Archives for March 2017

Bowdoin’s Rudalevige on How Congress May Give Trump Legal Authority to Fight ISIS (Monkey Cage)

Andrew Rudalevige

It has never been clear, writes Andrew Rudalevige, that the expanding use of force against ISIS in Iraq and in Syria was legally authorized.

Rudalevige, Bowdoin’s Thomas Brackett Reed Professor of Government, walks us through the Authorization for the Use of Military Force, passed by Congress after 9/11, and the War Powers Resolution in his latest piece for The Monkey Cage, the Washington Post‘s political science blog.

What the World Needs Now is Followers, Sweet Followers (New York Times)

Have we built it up too much?

Susan Cain, author of Quiet: The Power of Introverts in a World That Can’t Stop Talking, writes of the glorification of leadership skills and how the search for Type A leaders often leaves behind brilliant doers and thinkers who don’t happen to be in charge.

Read Cain’s piece “Not Leadership Material? Good. The World Needs Followers.” in The New York Times.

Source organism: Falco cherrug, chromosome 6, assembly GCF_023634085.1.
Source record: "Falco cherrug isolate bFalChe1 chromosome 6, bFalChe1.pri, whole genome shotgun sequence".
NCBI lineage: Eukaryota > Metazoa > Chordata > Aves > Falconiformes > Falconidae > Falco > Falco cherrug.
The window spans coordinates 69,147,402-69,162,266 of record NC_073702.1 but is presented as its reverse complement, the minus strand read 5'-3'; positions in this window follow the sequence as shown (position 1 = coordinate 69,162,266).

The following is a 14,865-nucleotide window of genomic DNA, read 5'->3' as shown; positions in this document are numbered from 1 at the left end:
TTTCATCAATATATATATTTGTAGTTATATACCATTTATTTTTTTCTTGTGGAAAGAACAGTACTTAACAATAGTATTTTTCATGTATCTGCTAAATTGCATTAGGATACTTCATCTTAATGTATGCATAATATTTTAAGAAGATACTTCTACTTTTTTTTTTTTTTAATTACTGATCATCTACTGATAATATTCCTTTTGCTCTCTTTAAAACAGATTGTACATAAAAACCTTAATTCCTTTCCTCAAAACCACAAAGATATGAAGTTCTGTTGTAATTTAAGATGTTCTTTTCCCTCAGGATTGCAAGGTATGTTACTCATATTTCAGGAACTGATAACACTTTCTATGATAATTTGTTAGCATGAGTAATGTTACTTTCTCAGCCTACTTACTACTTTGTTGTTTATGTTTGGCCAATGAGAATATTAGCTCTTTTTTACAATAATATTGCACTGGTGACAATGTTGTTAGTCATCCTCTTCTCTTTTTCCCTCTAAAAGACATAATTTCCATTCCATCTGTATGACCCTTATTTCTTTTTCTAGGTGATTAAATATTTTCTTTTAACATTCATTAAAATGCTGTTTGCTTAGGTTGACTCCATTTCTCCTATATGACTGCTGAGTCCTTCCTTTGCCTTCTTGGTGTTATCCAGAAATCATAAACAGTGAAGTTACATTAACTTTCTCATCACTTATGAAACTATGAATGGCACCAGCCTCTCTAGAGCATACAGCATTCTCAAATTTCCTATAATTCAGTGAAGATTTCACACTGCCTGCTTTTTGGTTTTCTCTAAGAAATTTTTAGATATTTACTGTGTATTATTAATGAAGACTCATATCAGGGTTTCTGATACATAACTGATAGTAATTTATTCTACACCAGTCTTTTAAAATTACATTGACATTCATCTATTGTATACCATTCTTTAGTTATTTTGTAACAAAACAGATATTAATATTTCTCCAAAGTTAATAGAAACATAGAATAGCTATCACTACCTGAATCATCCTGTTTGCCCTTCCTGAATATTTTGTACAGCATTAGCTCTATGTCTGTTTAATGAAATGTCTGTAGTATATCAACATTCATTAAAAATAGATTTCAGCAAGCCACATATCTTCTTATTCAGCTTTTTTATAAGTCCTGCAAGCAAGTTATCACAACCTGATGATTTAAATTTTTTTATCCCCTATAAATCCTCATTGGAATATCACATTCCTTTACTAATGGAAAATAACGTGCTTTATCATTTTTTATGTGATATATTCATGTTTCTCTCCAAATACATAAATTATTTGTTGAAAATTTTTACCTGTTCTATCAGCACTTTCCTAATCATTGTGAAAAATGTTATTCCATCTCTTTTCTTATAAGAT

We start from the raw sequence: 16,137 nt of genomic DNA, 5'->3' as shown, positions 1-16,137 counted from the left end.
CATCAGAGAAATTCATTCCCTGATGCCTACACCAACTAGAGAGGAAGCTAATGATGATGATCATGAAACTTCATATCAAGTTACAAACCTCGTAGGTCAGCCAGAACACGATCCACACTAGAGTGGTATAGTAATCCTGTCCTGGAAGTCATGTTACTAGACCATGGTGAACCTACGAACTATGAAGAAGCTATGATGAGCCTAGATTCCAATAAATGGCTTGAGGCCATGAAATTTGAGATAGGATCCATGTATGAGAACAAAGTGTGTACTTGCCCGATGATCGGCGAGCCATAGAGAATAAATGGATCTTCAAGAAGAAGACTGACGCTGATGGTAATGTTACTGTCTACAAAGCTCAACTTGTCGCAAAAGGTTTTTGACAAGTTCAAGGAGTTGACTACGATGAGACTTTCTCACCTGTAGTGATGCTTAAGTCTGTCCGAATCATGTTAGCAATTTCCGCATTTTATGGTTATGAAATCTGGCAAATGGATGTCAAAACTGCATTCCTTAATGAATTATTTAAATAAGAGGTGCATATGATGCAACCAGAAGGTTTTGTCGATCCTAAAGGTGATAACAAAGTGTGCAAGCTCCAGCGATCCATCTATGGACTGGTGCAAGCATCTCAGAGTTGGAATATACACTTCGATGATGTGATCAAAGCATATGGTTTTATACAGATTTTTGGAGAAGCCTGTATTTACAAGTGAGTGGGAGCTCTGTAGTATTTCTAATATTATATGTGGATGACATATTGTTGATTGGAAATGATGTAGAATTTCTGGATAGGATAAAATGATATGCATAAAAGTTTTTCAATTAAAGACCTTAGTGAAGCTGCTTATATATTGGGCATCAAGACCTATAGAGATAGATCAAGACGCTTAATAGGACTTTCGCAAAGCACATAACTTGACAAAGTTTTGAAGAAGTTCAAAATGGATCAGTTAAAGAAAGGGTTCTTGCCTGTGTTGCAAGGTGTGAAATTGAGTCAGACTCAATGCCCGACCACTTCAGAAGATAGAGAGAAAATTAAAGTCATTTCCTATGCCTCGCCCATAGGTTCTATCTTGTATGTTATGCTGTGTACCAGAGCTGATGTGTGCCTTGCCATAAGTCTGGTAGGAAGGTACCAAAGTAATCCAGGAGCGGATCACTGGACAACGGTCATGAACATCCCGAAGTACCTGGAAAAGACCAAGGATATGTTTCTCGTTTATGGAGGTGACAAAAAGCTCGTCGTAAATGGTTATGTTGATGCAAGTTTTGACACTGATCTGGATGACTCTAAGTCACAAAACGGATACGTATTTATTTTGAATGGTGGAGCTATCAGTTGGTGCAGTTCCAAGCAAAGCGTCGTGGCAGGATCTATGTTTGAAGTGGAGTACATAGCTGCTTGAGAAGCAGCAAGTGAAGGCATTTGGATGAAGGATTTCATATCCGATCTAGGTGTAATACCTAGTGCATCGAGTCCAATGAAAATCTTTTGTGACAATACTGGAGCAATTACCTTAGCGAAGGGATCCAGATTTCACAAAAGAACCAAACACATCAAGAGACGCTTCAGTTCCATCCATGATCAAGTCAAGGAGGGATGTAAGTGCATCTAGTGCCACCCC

Turn Your Blinker On! Too Much Eye Contact Leads to Poor Thinking (Scientific American)

Eye contact requires the same mental resources used for complex tasks, which explains why so many people look away when they’re speaking, particularly about something complex. “Eye contact can deplete your mental bandwidth,” reports Scientific American.

In an experiment, participants instructed to make direct eye contact were hindered in their performance on a verbal task. “So the next time you’re in a polite staring contest with an interviewer, take the time to look out the window while you ponder the hardest questions. They should forgive you the breach of etiquette if you come up with your best answers.” Read more.

Roger That: Putting Down in the World’s Emergency Landing Capital — Bangor, Maine (Telegraph)

Buckle up, we’re Bangor-bound.

In the unlikely event of an emergency while traveling across the pond, passengers may find themselves in Maine’s Queen City.

Bangor International Airport—BIA to those in the know—has handled 1,170 “diversion or emergency-type” flights since 2005.

Find out why in The Telegraph article, “The extraordinary story behind the world’s emergency landing capital.”